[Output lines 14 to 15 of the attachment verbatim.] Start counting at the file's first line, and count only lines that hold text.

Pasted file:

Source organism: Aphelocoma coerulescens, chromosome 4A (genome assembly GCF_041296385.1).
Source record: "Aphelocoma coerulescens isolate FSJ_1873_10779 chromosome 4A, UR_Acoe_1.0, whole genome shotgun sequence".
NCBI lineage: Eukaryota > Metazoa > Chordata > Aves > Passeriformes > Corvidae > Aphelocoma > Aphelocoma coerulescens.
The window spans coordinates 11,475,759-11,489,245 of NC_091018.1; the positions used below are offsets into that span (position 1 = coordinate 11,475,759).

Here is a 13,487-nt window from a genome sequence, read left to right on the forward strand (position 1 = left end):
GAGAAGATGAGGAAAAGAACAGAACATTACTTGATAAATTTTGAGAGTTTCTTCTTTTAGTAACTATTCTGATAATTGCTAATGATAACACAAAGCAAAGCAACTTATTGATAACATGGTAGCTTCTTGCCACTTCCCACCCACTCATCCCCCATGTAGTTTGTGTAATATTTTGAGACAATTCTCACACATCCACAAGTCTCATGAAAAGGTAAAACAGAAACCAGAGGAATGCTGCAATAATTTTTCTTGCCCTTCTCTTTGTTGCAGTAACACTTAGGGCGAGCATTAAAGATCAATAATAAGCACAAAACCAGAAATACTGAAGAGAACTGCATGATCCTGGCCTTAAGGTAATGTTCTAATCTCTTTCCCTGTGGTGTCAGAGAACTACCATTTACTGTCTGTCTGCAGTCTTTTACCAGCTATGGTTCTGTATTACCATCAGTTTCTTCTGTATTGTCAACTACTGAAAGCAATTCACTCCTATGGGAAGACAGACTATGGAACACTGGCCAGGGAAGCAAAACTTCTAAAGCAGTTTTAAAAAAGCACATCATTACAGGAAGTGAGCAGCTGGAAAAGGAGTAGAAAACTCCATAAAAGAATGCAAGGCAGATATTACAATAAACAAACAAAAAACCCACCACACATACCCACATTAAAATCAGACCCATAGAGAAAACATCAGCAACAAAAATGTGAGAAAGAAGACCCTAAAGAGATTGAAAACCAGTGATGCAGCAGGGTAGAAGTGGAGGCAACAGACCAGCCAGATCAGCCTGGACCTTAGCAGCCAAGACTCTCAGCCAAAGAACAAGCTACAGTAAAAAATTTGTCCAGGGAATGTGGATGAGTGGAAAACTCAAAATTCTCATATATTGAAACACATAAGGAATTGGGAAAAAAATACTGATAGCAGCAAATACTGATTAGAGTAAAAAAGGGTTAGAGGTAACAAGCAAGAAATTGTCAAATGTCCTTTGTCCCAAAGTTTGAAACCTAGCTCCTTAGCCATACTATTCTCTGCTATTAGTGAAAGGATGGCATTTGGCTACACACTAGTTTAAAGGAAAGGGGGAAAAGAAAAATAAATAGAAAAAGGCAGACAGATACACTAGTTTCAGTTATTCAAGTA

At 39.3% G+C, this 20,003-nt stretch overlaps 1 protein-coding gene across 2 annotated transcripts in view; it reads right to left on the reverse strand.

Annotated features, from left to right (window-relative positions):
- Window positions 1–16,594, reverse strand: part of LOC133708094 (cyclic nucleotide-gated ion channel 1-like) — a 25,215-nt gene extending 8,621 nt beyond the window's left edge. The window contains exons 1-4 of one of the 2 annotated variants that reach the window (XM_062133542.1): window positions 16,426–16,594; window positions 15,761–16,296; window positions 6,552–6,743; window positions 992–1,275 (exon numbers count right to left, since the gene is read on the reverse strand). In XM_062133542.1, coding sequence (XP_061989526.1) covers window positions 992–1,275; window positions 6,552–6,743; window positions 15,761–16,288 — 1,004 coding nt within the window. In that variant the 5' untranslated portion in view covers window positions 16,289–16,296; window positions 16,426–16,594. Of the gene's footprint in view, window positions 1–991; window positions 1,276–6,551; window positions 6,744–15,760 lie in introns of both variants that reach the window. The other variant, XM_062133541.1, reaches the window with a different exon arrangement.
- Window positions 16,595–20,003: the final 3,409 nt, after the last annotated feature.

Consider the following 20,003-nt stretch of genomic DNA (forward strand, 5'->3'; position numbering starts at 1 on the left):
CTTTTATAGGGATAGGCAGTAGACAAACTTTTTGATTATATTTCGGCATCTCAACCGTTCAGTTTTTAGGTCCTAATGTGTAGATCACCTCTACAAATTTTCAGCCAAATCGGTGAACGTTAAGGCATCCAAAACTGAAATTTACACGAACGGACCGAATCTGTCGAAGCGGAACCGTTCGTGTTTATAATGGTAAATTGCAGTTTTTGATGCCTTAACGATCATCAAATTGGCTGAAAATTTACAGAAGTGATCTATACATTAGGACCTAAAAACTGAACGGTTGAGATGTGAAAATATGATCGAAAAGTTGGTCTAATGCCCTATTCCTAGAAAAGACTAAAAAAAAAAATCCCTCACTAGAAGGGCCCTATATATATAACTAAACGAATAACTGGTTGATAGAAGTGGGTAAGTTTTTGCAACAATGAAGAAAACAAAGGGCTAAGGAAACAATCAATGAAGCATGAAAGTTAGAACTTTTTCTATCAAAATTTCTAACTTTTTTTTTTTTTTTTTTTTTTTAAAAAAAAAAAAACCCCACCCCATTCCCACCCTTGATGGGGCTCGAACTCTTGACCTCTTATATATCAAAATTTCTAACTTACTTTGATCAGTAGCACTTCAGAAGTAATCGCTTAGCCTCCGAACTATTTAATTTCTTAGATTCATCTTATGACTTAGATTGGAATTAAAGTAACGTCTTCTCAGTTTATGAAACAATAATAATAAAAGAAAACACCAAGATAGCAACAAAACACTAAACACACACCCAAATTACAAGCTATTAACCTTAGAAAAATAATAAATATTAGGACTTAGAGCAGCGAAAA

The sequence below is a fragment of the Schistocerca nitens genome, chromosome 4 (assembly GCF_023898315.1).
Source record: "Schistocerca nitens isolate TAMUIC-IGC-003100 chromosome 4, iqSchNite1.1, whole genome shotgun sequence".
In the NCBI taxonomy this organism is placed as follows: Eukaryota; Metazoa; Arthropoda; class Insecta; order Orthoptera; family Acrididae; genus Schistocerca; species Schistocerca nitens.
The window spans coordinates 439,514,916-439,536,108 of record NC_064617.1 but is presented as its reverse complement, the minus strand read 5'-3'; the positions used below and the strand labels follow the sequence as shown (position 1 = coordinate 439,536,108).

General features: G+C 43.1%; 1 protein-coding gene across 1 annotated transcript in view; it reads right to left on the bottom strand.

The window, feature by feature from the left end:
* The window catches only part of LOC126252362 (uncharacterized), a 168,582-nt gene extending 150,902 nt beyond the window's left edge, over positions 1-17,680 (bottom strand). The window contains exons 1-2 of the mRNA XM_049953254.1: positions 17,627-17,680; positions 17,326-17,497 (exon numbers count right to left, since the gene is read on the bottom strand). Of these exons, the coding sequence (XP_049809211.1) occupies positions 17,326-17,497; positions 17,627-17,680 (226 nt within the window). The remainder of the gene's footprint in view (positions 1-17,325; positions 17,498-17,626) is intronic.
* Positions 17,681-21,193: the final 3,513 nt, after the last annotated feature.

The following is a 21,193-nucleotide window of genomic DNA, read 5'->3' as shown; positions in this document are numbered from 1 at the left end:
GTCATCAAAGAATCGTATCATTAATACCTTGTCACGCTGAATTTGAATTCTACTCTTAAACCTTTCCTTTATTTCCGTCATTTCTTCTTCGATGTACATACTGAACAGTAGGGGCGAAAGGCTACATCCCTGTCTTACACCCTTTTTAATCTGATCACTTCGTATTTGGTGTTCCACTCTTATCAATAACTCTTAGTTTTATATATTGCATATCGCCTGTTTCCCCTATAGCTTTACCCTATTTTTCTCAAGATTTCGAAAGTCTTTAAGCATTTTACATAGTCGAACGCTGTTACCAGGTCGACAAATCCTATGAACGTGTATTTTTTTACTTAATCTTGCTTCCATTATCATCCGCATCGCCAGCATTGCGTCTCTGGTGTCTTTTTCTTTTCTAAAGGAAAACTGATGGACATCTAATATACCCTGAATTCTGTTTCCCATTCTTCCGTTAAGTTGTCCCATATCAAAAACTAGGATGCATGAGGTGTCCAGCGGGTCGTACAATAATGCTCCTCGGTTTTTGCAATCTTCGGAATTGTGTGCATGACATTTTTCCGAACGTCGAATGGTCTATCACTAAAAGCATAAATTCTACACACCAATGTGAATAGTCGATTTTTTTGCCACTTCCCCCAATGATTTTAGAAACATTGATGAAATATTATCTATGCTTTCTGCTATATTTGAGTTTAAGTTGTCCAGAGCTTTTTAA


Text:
Source record: "Schistocerca nitens isolate TAMUIC-IGC-003100 chromosome 4, iqSchNite1.1, whole genome shotgun sequence".
In the NCBI taxonomy this organism is placed as follows: Eukaryota; Metazoa; Arthropoda; class Insecta; order Orthoptera; family Acrididae; genus Schistocerca; species Schistocerca nitens.